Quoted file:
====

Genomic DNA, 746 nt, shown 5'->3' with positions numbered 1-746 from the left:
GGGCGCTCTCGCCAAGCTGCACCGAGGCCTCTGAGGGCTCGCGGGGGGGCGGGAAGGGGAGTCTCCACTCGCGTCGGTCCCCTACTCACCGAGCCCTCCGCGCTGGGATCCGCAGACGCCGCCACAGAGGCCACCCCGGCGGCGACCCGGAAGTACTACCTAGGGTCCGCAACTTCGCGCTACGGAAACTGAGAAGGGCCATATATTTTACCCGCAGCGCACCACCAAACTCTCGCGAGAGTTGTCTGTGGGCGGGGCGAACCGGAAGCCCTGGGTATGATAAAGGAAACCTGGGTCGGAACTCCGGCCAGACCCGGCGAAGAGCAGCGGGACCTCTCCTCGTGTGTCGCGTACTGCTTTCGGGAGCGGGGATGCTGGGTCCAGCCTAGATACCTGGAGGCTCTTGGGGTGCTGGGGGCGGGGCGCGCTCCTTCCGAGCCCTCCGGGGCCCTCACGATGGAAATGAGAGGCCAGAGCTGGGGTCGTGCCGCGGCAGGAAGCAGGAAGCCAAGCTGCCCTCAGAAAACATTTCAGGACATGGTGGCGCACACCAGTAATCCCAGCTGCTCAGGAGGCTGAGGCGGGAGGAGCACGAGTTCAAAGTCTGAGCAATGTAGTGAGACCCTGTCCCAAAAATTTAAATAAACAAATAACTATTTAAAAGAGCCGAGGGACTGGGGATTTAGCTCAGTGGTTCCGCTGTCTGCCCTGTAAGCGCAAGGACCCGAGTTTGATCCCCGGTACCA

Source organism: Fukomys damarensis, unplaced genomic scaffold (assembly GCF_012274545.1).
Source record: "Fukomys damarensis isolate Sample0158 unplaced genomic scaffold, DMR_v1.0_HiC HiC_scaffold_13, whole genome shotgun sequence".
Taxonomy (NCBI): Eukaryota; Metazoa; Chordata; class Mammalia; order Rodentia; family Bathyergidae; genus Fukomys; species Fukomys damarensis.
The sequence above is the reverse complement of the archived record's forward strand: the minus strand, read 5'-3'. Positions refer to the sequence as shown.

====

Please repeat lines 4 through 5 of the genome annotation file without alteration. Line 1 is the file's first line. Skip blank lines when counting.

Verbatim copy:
Source record: "Fukomys damarensis isolate Sample0158 unplaced genomic scaffold, DMR_v1.0_HiC HiC_scaffold_13, whole genome shotgun sequence".
Taxonomy (NCBI): Eukaryota; Metazoa; Chordata; class Mammalia; order Rodentia; family Bathyergidae; genus Fukomys; species Fukomys damarensis.